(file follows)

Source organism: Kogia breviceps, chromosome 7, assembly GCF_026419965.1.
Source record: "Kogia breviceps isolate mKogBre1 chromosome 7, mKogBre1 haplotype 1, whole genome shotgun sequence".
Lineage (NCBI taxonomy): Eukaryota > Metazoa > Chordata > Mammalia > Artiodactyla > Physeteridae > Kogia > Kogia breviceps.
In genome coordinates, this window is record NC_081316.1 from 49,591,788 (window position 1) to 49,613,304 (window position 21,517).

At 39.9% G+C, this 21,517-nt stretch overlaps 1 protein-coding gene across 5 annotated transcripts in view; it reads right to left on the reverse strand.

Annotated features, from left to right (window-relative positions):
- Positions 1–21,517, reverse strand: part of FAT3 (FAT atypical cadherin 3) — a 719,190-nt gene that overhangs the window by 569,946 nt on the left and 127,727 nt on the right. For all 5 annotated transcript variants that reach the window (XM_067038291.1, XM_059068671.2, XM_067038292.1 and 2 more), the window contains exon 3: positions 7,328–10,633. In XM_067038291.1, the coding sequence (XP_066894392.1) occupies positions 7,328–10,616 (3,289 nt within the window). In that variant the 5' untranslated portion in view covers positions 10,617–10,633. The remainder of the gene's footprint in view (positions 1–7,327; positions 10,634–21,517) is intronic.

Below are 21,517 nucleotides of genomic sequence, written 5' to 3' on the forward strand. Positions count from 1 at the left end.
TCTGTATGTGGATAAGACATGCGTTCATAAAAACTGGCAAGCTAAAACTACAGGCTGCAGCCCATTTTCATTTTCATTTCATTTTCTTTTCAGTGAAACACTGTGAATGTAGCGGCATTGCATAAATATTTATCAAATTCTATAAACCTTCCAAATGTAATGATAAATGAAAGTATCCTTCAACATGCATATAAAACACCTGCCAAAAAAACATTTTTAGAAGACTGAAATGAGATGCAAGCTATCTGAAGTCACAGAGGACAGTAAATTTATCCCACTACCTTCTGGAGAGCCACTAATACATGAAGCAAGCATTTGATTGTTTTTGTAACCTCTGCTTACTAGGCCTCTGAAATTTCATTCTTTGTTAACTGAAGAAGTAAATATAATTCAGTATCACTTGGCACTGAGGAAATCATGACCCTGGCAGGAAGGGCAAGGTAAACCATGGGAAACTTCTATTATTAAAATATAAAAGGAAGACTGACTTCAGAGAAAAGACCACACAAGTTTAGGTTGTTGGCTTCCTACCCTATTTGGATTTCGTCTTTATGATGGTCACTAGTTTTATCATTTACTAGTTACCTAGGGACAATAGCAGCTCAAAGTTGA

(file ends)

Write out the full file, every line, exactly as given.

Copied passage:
Source organism: Kogia breviceps, chromosome 7, assembly GCF_026419965.1.
Source record: "Kogia breviceps isolate mKogBre1 chromosome 7, mKogBre1 haplotype 1, whole genome shotgun sequence".
Lineage (NCBI taxonomy): Eukaryota > Metazoa > Chordata > Mammalia > Artiodactyla > Physeteridae > Kogia > Kogia breviceps.
In genome coordinates, this window is record NC_081316.1 from 49,591,788 (window position 1) to 49,613,304 (window position 21,517).

At 39.9% G+C, this 21,517-nt stretch overlaps 1 protein-coding gene across 5 annotated transcripts in view; it reads right to left on the reverse strand.

Annotated features, from left to right (window-relative positions):
- Positions 1–21,517, reverse strand: part of FAT3 (FAT atypical cadherin 3) — a 719,190-nt gene that overhangs the window by 569,946 nt on the left and 127,727 nt on the right. For all 5 annotated transcript variants that reach the window (XM_067038291.1, XM_059068671.2, XM_067038292.1 and 2 more), the window contains exon 3: positions 7,328–10,633. In XM_067038291.1, the coding sequence (XP_066894392.1) occupies positions 7,328–10,616 (3,289 nt within the window). In that variant the 5' untranslated portion in view covers positions 10,617–10,633. The remainder of the gene's footprint in view (positions 1–7,327; positions 10,634–21,517) is intronic.

Below are 21,517 nucleotides of genomic sequence, written 5' to 3' on the forward strand. Positions count from 1 at the left end.
TCTGTATGTGGATAAGACATGCGTTCATAAAAACTGGCAAGCTAAAACTACAGGCTGCAGCCCATTTTCATTTTCATTTCATTTTCTTTTCAGTGAAACACTGTGAATGTAGCGGCATTGCATAAATATTTATCAAATTCTATAAACCTTCCAAATGTAATGATAAATGAAAGTATCCTTCAACATGCATATAAAACACCTGCCAAAAAAACATTTTTAGAAGACTGAAATGAGATGCAAGCTATCTGAAGTCACAGAGGACAGTAAATTTATCCCACTACCTTCTGGAGAGCCACTAATACATGAAGCAAGCATTTGATTGTTTTTGTAACCTCTGCTTACTAGGCCTCTGAAATTTCATTCTTTGTTAACTGAAGAAGTAAATATAATTCAGTATCACTTGGCACTGAGGAAATCATGACCCTGGCAGGAAGGGCAAGGTAAACCATGGGAAACTTCTATTATTAAAATATAAAAGGAAGACTGACTTCAGAGAAAAGACCACACAAGTTTAGGTTGTTGGCTTCCTACCCTATTTGGATTTCGTCTTTATGATGGTCACTAGTTTTATCATTTACTAGTTACCTAGGGACAATAGCAGCTCAAAGTTGA